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UP ON THE ROOF
April 29, 2009
 
A rooftop party? One doesn't really think of rooftop gatherings here. It's not like in New York, where lots of people perfect their tans on Tar Beach in the daytime, where those without air conditioners cool off up there at night, playing cards, talking, listening to music until the darkness cools things down enough for them to get to sleep in their apartments.

But sure, we would come. And there it all was, just like at home except with a closeup view of the Ponte Vecchio over the railing, the iconic tower of the Palazzo Vecchio in the near distance and the Palazzo Pitti, with its plain underwear showing, across the river. We sat in sleek Italian lounge chairs at sleek Italian cocktail tables, on the roof of one of the few new buildings in Florence's centro.

It was a good-bye party. People come and go a lot here: students arrive at the airport, get over their culture shock and leave, all within the space of a few months. Artists come and stay for a few years and then go home. A number of retirees have packed up lately, forced out by the weakness of the dollar. Our hostess, a pastry chef, had come four years ago to learn Italian cooking.

And then, some people come and stay. Young women come here and fall in love. Before they know it, they are the wives and mothers and daughters-in-law of Italians, living lives very different from the lives they or anyone else might have predicted they would live when they were girls. For most, this was exactly right. For a few, it was a big mistake. For all of them, though, to varying degrees, it has been an interesting challenge. Florence is very different from New York in most ways, but it is the same in one important way: it can be very tough. It shows you what you're made of.

Some of the artists come and stay, too. And the teachers, some of them. One guy realized that a small fortune could be made here providing American-style landromats, and proceeded to make one doing just that. One man founded the International School here fifty years ago and is still here. This is home now, Horace says simply.

And then, of course, there are the Florentines themselves, those whose parents and grandparents and great-grandparents for centuries all were born, lived and died right here in these stony streets. With their strong faces, their careful consonants, their elegant grammar, their graceful posture as they stand and talk to each other, they seem to have stepped down from the frescoes on the walls, out of the pages of ancient books to walk among us.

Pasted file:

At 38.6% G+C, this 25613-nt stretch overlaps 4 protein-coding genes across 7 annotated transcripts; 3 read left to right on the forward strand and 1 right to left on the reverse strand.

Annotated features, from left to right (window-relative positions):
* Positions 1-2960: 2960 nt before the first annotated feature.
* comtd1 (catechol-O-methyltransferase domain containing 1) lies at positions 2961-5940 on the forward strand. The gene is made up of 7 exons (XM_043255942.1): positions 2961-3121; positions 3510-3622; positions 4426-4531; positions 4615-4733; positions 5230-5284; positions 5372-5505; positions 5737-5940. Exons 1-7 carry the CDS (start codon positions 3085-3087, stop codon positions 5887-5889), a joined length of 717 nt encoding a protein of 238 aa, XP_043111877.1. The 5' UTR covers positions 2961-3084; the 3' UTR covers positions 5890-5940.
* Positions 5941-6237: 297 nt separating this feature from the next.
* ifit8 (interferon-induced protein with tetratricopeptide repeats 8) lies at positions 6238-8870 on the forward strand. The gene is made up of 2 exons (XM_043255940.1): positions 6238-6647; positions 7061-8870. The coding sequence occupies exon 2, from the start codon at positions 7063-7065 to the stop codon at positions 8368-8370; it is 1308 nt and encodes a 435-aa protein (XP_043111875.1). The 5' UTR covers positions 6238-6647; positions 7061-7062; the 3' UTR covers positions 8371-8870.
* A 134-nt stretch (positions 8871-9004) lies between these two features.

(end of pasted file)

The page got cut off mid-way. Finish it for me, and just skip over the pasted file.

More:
No wonder the girls fall in love. The tower of Palazzo Vecchio rose into a rainy dusk, its soft lights glowing against the greying sky as we sipped our wine and nibbled on American peanuts and chunks of Italian parmesan, as one of us pondered the nearness of her re-entry into something very different. And then, Good-bye! Don't forget us! Good-bye! we said to our hostess, who was trying not to cry as she hugged each guest. Good-bye!

Oh, no. We will not forget how it was. Not ever.

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Up On The Roof

When this old world starts getting me down
And people are just too much for me to face
I climb way up to the top of the stairs
And all my cares just drift right into space
On the roof, it's peaceful as can be
And there the world below can't bother me
Let me tell you now

When I come home feelin' tired and beat
I go up where the air is fresh and sweet
I get away from the hustling crowd
And all that rat-race noise down in the street

On the roof, the only place I know
Where you just have to wish to make it so

Right smack dab in the middle of town
I've found a paradise that's trouble proof
And if this world starts getting you down
There's room enough for two up on the roof.

At night the stars put on a show for free
And, darling, you can share it all with me

Right smack dab in the middle of town
I've found a paradise that's trouble proof
And if this world starts getting you down
There's room enough for two up on the roof.
-- (Gerry Goffin and Carole King)


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Jeus Wept: When Faith and Depression Meet, Barbara Crafton's latest book, is on sale now at bookstores and at www.amazon.com. All her books, and others besides, are also on sale at the Geranium Farm's bookstore at www.geraniumfarm.org.
Copyright © 2018 Barbara Crafton
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